In a way, this is a bit similar to the whole “Look our for Detractors” post I wrote years ago: There’s no sense in exposing yourself to material that isn’t going to at least give you something to go on. Which, by the way, is why the author that wouldn’t read one and two-star reviews would read three-star reviews. At that point, any flaws discussed would likely be given a bit of balance.

Now, I’m not saying that one and two-star reviews don’t have merit. Crud, I’ve left a few in my time. But as a creator, this author held that they didn’t want to dig deep into a bunch of reviews that found little-to-no value in their writing and damage their own confidence. Or worse, build themselves up to believing in a problem that wasn’t there.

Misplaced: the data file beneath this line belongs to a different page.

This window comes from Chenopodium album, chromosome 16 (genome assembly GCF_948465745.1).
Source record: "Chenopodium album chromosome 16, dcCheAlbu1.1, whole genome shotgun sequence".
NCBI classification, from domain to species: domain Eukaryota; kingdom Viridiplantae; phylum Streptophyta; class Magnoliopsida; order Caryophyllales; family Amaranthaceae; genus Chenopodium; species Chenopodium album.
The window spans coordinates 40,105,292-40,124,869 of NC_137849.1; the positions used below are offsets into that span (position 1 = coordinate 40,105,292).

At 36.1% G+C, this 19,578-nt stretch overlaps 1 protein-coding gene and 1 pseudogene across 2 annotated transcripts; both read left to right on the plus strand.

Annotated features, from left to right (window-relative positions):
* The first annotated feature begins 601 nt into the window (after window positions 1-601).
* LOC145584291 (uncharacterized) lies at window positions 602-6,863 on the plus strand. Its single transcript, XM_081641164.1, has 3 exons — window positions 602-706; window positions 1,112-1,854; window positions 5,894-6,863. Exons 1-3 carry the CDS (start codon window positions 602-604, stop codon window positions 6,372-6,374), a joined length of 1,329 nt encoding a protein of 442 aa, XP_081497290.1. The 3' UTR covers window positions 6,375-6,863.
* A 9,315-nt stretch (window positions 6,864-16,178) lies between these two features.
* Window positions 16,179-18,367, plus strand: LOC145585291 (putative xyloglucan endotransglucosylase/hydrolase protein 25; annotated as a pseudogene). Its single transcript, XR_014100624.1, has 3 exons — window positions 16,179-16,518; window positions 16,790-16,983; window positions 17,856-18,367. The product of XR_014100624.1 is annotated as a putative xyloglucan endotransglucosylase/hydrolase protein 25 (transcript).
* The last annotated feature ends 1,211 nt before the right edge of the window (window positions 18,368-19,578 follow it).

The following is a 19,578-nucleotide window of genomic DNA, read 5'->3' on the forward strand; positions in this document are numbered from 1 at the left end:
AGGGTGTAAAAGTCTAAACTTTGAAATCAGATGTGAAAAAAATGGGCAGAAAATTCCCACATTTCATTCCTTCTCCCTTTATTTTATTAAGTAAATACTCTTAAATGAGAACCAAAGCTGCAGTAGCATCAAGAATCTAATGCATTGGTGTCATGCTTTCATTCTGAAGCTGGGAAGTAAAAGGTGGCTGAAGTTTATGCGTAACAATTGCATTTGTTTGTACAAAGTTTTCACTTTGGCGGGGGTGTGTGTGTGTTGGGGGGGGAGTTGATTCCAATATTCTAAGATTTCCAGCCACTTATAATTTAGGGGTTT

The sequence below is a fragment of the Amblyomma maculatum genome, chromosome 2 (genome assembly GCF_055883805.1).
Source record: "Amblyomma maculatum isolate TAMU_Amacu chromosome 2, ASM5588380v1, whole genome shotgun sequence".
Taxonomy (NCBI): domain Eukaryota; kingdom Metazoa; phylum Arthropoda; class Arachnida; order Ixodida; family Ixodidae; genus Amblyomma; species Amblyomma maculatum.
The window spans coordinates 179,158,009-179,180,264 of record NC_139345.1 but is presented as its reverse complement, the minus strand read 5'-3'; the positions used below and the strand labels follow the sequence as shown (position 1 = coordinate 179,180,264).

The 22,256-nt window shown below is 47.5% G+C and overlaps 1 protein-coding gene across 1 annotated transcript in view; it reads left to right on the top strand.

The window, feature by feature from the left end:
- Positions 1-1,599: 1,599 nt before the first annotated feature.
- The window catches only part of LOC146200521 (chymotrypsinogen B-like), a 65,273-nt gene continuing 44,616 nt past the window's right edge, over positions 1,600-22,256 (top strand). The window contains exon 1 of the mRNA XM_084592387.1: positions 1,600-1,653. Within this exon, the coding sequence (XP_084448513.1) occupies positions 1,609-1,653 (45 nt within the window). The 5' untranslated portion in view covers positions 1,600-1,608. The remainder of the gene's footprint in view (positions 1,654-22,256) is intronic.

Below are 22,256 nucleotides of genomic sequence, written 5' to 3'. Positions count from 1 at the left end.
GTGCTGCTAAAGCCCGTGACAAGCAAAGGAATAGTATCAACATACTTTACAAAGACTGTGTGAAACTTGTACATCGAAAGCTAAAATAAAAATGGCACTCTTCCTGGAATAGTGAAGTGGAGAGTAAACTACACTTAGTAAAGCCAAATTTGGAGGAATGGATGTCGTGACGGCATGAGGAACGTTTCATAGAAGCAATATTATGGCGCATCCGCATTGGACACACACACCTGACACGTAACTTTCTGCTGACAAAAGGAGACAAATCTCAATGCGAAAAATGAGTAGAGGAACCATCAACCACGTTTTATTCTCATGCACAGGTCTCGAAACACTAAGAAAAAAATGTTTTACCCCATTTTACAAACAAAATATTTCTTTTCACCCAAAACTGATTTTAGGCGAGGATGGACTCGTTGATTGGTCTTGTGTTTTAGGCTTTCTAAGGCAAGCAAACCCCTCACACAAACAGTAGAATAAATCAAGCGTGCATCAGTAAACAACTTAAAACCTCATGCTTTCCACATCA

In all fairness, I believe they have a solid point, and though I still peruse my one-star reviews through a justly-earned lens of skepticism, it still does feel a bit like a hit sometime when I come across one.

But at the same time, what would happen if I listened to those reviews? Do they carry any real merit? Well … considering there’s a one-star review for Colony that boils down to ‘this book has too much character and plot, and I don’t like either’ I’d venture to guess no.

Anyway, let’s not run the risk of getting too off-topic here. The point is that fixating on these reviews (or for some authors, even reading them) can be a source of negative interaction, one that detracts from their writing and saps their confidence to create another book. Which is bad.